"Those in charge recognized that non-diplomatic activities are being undertaken and announced that this diplomat should leave the soil of the Islamic Republic of Iran," Foreign Ministry spokesman Mohammad Ali Hosseini told a news conference.
A spokeswoman for the German Foreign Ministry told the DPA news agency on Saturday that a German diplomat had left Iran, but declined to say whether this was a tit-for-tat expulsion.
The Hamburg-based weekly Der Spiegel reported last month that Berlin had previously expelled an Iranian diplomat in July after he allegedly sought to purchase equipment for his country's controversial nuclear program.
The man, an attaché at Iran's embassy in Berlin, was reportedly in contact with a specialist firm in the southern German state of Bavaria in an apparent attempt to buy a piece of equipment which could also be used in uranium enrichment
The German Foreign Ministry declined to comment at the time.
Western nations have been pushing for Iran to halt uranium enrichment, which they fear could potentially lead to the production of atomic weapons and their placement in the hands of fundamentalists. Tehran insists that its nuclear program is for peaceful purposes.
In a recent article, which was both a look back at 2007 and a view to the upcoming new year, German Chancellor Merkel said heading off the prospect of a nuclear-armed Iran remained a "vital interest" for the world community.
She wrote that Iran's nuclear program is still "one of our biggest security policy concerns," and said Iran's refusal to suspend its uranium enrichment activities -- as demanded by the United Nations Security Council and the nuclear watchdog agency IAEA -- was dangerous.
"The unbearable rabble-rousing of the Iranian president [Mahmoud Ahmadinejad] against Israel also speaks volumes," Merkel wrote in the article published in the German business daily Handelsblatt on Firday, Dec. 28.
Reformists hope to mend ties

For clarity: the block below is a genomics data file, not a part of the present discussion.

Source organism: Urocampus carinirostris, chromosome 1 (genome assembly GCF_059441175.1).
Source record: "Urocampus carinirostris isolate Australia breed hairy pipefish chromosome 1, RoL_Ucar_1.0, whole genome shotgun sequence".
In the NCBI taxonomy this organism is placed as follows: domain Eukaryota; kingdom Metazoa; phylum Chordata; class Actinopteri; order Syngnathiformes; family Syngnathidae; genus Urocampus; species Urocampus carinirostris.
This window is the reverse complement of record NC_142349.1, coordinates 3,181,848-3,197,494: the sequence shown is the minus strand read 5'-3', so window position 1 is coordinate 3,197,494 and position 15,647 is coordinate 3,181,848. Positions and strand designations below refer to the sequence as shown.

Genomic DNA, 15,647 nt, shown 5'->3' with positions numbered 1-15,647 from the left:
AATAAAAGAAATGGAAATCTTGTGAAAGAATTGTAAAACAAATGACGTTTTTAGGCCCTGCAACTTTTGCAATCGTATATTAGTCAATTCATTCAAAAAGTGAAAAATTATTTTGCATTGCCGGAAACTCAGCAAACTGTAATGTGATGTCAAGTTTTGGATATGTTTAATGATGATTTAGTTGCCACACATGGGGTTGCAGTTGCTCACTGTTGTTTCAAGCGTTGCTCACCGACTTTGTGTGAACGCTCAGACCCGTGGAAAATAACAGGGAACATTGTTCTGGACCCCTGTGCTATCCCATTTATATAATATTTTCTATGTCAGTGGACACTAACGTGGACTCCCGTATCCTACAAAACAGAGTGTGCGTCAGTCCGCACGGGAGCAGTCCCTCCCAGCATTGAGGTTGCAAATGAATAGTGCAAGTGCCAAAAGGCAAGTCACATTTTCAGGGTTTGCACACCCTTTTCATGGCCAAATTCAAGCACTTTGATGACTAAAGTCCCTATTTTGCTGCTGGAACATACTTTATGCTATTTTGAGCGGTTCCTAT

Meanwhile, Iran's reformist politicians pledged on Saturday to put an end to the ongoing crisis in relations with the West if they win the upcoming parliamentary elections.
"Following our internationally acknowledged legitimate right to pursue peaceful nuclear technology should go parallel with an active diplomacy," said Habibullah Bitaraf, one of the candidates of the reformist opposition coalition.
"If our diplomacy was right, then we would not have the current tensions with the West and the (UN) sanctions," he told a Tehran press conference.
The reformist parties in Iran have often criticized President Mahmoud Ahmadinejad economic and other policies, as well as his fiery, anti-Western rhetoric, which has brought the country on the verge of international isolation.
Registration for parliamentary elections
State television said prospective candidates started registering to stand in the election for the 290-seat parliament throughout the Islamic Republic.
Hopefuls have until next Friday to fill out a four-page application on an Interior Ministry Web site before going to the governor's office to complete the process, Iranian media reported.
All candidates, however, have to be approved by the hardline unelected Guardians Council, which has the right to disqualify any candidate it deems to be insufficiently qualified.
Voting will take place on March 14.